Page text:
Even cars with automatic gears require the use of the handbrake for those manoeuvres.


Mine doesn't.

ShyTorque
30th Nov 2014, 16:34
Nor one of my cars. The brakes are designed hold for a couple of seconds to save you having to be so skilled as to use a complicated item like a handbrake!

The "complicated" part is remembering that the gear select goes forward for reverse, backwards to go forwards. German logic!

JEM60
30th Nov 2014, 16:59
I was a Driving Instructor for 39 years, and been retired 11. No such thing as a 3 point turn. That is just the colloquial name for what used to be called 'The Manoeuvre'. It had to be done using forward and reverse gears, as earlier stated, but it was wrong to say that the number of 'points' was irrelevant. It had to be done in the shortest reasonable number having in mind width of road, type of car etc., It could well be five movements, but was unlikely to be in a road that would require more, given the time allowed for the test.
Before I retired, it was not necessary to do all 4 excercises. Parallel park, emergency stop, reverse round a corner, and the turn in the road, it being up to the individual examiner as to which one was omitted, but 3 of the four had to be done, so there have been many candidates who have taken and passed the test without the turn in the road. Nothing really new here.

Dushan
30th Nov 2014, 17:07
reverse round a corner,

Why would you encourage and allow reversing around the corner? Probably the most dangerous maneuver one could execute, right after backing out of a driveway onto an active street. Both illegal here.

Blues&twos
30th Nov 2014, 20:03
Reversing round a corner "dangerous"? Not allowed?

That would have made my dustcart (garbage truck) round very interesting indeed. And my delivery driving, some years later.

It's no more hazardous than reversing anywhere else.

austerwobbler
30th Nov 2014, 20:27
While we are on the subject of hill starts and using the hand brake have you tried it in a manual Volvo XC90 ? The hand brake is actually a foot operated ratchet brake pedal like the old American cars had and it is positioned to the left of the clutch pedal ! " think about it "

Mrs Austerwobbler has trouble getting her head round it :confused:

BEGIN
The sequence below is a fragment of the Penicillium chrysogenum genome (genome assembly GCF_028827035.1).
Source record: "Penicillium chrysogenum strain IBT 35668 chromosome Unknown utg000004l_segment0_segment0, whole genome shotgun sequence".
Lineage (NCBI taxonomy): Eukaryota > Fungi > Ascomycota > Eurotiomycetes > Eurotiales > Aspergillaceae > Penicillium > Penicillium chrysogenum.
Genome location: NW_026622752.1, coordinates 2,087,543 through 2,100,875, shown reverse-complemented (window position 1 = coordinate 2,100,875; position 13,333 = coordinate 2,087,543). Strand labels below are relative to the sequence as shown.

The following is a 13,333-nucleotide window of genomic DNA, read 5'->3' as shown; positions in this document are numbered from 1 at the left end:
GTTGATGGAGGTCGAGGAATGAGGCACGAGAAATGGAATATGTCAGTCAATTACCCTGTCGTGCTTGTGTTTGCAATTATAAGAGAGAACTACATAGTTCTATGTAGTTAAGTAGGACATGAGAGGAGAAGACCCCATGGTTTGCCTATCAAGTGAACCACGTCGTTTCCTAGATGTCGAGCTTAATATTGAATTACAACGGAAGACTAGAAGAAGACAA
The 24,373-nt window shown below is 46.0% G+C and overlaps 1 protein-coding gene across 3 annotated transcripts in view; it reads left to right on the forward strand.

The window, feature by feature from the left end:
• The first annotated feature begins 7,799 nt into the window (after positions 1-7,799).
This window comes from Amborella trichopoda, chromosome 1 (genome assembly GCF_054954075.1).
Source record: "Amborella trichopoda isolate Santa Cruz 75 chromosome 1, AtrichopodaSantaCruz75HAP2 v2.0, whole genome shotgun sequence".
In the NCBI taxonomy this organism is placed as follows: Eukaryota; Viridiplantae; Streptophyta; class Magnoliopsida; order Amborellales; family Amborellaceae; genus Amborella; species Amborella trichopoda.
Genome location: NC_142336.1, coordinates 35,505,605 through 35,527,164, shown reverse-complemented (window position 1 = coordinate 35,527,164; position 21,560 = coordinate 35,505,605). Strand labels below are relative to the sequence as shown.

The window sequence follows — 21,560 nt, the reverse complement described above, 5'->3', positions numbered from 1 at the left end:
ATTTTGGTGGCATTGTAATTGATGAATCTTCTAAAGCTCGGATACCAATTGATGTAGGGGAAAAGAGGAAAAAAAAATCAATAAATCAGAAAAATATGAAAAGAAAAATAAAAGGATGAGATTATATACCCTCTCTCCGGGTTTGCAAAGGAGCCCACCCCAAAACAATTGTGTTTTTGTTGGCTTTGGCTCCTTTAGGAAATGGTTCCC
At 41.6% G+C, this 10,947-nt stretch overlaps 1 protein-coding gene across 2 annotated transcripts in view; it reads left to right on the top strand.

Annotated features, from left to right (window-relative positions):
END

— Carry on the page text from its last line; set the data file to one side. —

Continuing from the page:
ExSp33db1rd
30th Nov 2014, 21:13
The hand brake is actually a foot operated ratchet brake pedal like the old American cars had and it is positioned to the left of the clutch pedal ! " I have one of those, albeit in an automatic, so it's not quite so difficult, fools people to whom I lend the car to, tho', when I forget to tell them !

Caution - Aviation content.

In a 727? Was once co-pilot on a 707 when the Captain took the wrong turn taxying out for take off at New York ( yes, I know, I was supposed to be helping, but it seemed correct to me, too, at the time !) He told me to put my feet firmly under my seat - so as not to be tempted to touch the brakes when going backwards, viz. make the aircraft sit on its tail - and then selected full power reverse on the two outboard engines. We executed a perfect 3-point turn and went back the way we had come ! ATC only commented that we should have asked permission to run up the engines at that point on the airfield, I think they had only seen the dust we raised and not noticed the reversing exercise, it was a busy night, we were no. 67 for take off, hence the complicated taxy route that had misled us.

Carry0nLuggage
30th Nov 2014, 22:54
G-CPTN - Effectively it is (or was). Drive past minor road (gives you a chance to observe situation in minor road) and stop. Reverse round corner until clear of major road. Drive off the way you came after the usual turn drill.

Easy peasy.

Even easier is the Banjo turn though that needs a good understanding of your turning circle.

Dushan - If this manoeuvre is so dangerous, why are on street parking bays angled for nose in parking?

con-pilot
30th Nov 2014, 23:25
In a 727?